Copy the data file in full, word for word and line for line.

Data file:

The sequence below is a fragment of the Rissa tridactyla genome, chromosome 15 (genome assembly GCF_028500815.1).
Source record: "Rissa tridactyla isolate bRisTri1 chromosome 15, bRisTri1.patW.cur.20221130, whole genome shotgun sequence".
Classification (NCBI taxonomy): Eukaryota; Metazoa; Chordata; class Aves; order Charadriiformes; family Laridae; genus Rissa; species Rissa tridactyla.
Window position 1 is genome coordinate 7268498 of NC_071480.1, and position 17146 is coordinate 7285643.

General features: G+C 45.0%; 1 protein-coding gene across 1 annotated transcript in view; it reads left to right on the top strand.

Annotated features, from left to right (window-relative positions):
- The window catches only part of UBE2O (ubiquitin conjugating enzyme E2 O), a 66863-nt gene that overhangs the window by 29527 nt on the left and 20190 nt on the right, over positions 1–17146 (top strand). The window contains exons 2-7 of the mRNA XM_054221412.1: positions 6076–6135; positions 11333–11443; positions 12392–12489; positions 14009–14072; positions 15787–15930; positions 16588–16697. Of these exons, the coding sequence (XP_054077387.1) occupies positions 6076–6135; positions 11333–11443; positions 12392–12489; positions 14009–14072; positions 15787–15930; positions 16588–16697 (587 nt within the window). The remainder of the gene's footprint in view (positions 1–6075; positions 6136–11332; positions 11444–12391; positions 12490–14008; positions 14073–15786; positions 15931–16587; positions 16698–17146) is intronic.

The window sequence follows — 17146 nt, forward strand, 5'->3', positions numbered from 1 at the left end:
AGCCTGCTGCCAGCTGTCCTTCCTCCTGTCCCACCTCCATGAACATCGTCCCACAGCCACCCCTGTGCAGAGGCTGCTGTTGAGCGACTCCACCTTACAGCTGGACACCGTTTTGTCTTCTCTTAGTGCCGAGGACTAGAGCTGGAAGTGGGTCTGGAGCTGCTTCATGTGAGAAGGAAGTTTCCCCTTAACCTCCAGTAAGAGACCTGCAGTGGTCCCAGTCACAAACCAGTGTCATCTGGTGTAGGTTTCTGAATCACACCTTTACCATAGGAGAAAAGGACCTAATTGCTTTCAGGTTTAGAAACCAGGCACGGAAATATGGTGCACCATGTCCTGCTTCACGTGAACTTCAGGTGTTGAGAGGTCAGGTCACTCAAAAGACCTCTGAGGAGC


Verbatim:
The sequence below is a fragment of the Rissa tridactyla genome, chromosome 15 (genome assembly GCF_028500815.1).
Source record: "Rissa tridactyla isolate bRisTri1 chromosome 15, bRisTri1.patW.cur.20221130, whole genome shotgun sequence".
Classification (NCBI taxonomy): Eukaryota; Metazoa; Chordata; class Aves; order Charadriiformes; family Laridae; genus Rissa; species Rissa tridactyla.
Window position 1 is genome coordinate 7268498 of NC_071480.1, and position 17146 is coordinate 7285643.

General features: G+C 45.0%; 1 protein-coding gene across 1 annotated transcript in view; it reads left to right on the top strand.

Annotated features, from left to right (window-relative positions):
- The window catches only part of UBE2O (ubiquitin conjugating enzyme E2 O), a 66863-nt gene that overhangs the window by 29527 nt on the left and 20190 nt on the right, over positions 1–17146 (top strand). The window contains exons 2-7 of the mRNA XM_054221412.1: positions 6076–6135; positions 11333–11443; positions 12392–12489; positions 14009–14072; positions 15787–15930; positions 16588–16697. Of these exons, the coding sequence (XP_054077387.1) occupies positions 6076–6135; positions 11333–11443; positions 12392–12489; positions 14009–14072; positions 15787–15930; positions 16588–16697 (587 nt within the window). The remainder of the gene's footprint in view (positions 1–6075; positions 6136–11332; positions 11444–12391; positions 12490–14008; positions 14073–15786; positions 15931–16587; positions 16698–17146) is intronic.

The window sequence follows — 17146 nt, forward strand, 5'->3', positions numbered from 1 at the left end:
AGCCTGCTGCCAGCTGTCCTTCCTCCTGTCCCACCTCCATGAACATCGTCCCACAGCCACCCCTGTGCAGAGGCTGCTGTTGAGCGACTCCACCTTACAGCTGGACACCGTTTTGTCTTCTCTTAGTGCCGAGGACTAGAGCTGGAAGTGGGTCTGGAGCTGCTTCATGTGAGAAGGAAGTTTCCCCTTAACCTCCAGTAAGAGACCTGCAGTGGTCCCAGTCACAAACCAGTGTCATCTGGTGTAGGTTTCTGAATCACACCTTTACCATAGGAGAAAAGGACCTAATTGCTTTCAGGTTTAGAAACCAGGCACGGAAATATGGTGCACCATGTCCTGCTTCACGTGAACTTCAGGTGTTGAGAGGTCAGGTCACTCAAAAGACCTCTGAGGAGC